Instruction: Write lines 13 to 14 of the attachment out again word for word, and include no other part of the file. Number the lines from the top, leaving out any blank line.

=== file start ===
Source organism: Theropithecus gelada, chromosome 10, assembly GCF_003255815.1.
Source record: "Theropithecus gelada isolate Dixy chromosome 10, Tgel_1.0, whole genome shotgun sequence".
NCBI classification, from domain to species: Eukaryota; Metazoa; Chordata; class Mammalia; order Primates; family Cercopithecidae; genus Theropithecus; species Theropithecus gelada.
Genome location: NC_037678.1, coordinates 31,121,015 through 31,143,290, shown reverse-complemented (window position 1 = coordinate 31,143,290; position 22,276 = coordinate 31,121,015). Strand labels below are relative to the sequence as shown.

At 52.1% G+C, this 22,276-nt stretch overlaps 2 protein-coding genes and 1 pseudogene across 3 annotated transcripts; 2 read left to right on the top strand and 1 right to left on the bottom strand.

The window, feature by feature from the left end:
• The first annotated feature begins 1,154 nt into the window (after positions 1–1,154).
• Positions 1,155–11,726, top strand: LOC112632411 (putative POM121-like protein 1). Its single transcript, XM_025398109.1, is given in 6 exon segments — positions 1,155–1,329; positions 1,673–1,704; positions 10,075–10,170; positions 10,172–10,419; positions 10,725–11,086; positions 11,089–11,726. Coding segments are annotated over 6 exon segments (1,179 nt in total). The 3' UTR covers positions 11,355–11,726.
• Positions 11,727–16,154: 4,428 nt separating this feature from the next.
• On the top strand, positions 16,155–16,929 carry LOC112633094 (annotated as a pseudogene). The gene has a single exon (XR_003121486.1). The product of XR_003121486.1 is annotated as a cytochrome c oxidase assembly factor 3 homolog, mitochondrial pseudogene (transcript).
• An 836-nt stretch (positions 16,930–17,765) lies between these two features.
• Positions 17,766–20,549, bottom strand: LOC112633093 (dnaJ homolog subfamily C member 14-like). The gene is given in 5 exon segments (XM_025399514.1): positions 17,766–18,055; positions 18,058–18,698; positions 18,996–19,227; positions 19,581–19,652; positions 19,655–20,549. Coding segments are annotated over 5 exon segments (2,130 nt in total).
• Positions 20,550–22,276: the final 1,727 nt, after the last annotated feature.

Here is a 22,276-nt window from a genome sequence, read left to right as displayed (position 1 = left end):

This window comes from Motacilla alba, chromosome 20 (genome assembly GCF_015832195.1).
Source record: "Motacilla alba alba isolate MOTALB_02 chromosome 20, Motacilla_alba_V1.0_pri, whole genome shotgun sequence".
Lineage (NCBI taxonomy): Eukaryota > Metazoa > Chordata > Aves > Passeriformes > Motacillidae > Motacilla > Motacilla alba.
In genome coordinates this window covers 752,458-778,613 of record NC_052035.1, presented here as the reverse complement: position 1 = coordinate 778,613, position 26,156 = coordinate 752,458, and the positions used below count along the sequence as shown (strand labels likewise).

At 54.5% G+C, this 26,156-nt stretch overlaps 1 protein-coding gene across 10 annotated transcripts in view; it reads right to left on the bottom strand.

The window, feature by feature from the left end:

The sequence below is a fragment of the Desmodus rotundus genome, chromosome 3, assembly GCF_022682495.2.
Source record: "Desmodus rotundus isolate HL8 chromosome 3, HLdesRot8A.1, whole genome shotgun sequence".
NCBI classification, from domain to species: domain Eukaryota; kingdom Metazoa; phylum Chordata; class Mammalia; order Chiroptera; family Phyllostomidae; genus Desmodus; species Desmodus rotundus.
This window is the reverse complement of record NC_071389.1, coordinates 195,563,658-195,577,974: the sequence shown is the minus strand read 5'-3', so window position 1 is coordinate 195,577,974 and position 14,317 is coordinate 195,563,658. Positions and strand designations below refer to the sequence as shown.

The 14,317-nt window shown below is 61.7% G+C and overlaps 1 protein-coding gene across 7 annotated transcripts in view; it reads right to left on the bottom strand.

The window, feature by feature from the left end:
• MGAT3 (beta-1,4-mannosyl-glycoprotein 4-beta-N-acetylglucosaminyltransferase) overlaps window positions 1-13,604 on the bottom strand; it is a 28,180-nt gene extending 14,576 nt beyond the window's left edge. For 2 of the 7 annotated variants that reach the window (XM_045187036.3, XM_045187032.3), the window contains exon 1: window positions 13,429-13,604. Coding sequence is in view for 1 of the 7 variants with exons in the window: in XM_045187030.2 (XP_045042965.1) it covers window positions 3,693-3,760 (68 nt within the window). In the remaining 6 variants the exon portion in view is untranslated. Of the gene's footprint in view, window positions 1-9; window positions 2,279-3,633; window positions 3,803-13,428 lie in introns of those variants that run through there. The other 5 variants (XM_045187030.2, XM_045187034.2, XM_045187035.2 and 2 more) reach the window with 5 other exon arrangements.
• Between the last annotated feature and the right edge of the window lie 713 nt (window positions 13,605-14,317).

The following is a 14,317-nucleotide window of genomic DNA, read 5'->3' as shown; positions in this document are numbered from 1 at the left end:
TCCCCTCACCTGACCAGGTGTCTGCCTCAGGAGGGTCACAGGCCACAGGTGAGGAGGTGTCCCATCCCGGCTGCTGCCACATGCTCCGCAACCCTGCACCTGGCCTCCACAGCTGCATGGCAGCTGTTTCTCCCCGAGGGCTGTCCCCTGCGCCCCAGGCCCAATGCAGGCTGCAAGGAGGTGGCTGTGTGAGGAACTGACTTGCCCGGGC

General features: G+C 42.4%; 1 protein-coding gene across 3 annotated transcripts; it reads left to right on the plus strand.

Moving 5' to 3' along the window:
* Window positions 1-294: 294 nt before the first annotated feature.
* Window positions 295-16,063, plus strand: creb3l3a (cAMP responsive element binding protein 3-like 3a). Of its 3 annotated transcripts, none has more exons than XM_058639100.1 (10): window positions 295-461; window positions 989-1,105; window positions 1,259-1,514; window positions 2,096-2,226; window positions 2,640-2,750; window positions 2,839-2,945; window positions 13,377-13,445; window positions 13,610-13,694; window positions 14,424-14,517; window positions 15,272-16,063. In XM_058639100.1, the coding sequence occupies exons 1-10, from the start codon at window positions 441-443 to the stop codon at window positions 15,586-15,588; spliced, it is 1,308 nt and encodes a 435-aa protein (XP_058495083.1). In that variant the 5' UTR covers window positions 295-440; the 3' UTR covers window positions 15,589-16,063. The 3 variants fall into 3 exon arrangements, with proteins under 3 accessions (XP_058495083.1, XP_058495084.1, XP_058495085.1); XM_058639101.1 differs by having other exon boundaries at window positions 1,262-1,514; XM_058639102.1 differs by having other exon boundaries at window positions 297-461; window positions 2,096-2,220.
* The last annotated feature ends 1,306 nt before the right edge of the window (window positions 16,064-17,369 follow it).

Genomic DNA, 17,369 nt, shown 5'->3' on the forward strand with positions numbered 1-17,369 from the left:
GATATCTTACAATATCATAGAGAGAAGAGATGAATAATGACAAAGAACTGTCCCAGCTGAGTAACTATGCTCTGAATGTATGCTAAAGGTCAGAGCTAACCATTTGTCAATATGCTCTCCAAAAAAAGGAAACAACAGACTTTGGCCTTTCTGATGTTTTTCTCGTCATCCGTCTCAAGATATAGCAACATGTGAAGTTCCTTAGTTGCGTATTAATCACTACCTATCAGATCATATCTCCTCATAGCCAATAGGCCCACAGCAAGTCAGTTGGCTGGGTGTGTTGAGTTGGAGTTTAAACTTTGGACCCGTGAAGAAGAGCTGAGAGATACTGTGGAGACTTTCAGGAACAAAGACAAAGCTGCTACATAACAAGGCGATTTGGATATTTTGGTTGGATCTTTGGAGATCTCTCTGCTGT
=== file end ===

• Positions 20,550–22,276: the final 1,727 nt, after the last annotated feature.

Here is a 22,276-nt window from a genome sequence, read left to right as displayed (position 1 = left end):